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Super Smash Bros. Ultimate, the latest addition to the popular Nintendo Smash series, has landed on the Nintendo Switch with a bang, selling 5-million copies in the first week of its release. The game has been long-anticipated since the console’s release, as many fans consider iy to be a Nintendo staple. And the wait was well worth it.

It features 74 playable fighters, 108 stages, almost 1300 Spirit characters to collect while playing, and a single-player Adventure mode that took about three days (or 28 hours) of gameplay to complete. The game offers far more gameplay than its predecessors, making it the Smash game that gives its players the best bang for their buck.

For those new to the game, the goal is to fight opponents and build up their damage score (draining their health) to knock them off the stage eventually. This makes the game seem chaotic, as many players jump around the platforms as if they were on quicksand, in order to avoid being hit by the other players.

It also services two kinds of players: the competitive and the casual.

Competitive players can be matched on the online service by skill ranking to enjoy playing with similarly high-skilled opponents. This is especially important in e-sports training for the game, and for players wanting to master combos against other human players. The casual gamer is also catered for, with eight-player chaos and button-mashing to see who comes out luckiest. This segment is also important for those wanting to learn how to play.

Training mode is also a place to go for those learning to play. It offers “CPU” players that are graded by intensity to train as a single player to learn a character’s moves, combos and general fighting style. More challenging CPU players can also be used by competitive players to train when there isn’t a Wi-Fi connection available.

Direct Play features in this game, allowing two players with two Switch consoles to play against each other over a direct connection – no Wi-Fi needed. This is especially useful to those who want to have a social gaming element on the go, similar to that of the cable connector of the Gameboy.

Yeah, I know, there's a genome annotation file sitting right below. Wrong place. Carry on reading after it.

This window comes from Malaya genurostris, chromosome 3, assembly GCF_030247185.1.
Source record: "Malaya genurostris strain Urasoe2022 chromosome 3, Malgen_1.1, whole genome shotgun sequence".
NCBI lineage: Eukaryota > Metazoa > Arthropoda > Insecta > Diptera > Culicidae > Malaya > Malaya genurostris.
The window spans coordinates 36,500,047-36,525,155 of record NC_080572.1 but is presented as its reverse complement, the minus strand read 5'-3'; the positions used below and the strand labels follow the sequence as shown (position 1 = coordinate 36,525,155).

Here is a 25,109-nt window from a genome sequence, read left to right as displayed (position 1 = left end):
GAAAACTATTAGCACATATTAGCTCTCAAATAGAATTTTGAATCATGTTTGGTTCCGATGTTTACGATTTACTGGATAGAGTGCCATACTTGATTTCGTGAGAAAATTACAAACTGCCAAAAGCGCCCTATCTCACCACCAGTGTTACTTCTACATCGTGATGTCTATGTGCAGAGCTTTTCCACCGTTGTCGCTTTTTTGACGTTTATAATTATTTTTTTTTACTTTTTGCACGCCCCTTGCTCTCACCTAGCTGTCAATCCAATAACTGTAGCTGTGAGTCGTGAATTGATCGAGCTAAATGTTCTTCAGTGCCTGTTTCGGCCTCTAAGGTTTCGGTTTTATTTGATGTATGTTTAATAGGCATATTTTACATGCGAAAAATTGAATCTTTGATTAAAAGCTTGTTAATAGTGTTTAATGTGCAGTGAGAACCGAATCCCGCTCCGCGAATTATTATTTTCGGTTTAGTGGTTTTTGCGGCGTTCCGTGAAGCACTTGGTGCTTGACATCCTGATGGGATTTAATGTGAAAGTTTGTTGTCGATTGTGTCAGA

Click here to read Bryan Turner review of Super Smash Bros. Ultimate.

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Win Funko Fortnite in Vinyl

Gadget and Gammatek have nine Funko Fortnite figurines to give away.

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A Funko Pop figurine based on a character set is indicative of reaching the heights of pop culture. It is no surprise, then, that the world’s biggest online game, Fortnite, has its own line of Funko Pop figurines. The Funkos are modeled on the characters in game, including Drift, Ragnarok, Dark Vanguard, Volar, Tracera Ops, and Sparkle Specialist.

Now, local Funko distributor Gammatek has released the Fortnite figurines in South Africa. To celebrate, Gadget and Gammatek are giving away a set of three Funko Fortnite figurines to each of three readers (9 figurines in total). To enter, first click on your favourite Funko Pop on the next page and post the Tweet that appears. Then, follow Gadget on Twitter.

You can put the tweet in your own words, but entries must have the competition’s hashtag (#FunkoFortnite) and mention @GadgetZA to be considered valid.

Click here to select the Funko Fortnite character you want to tweet.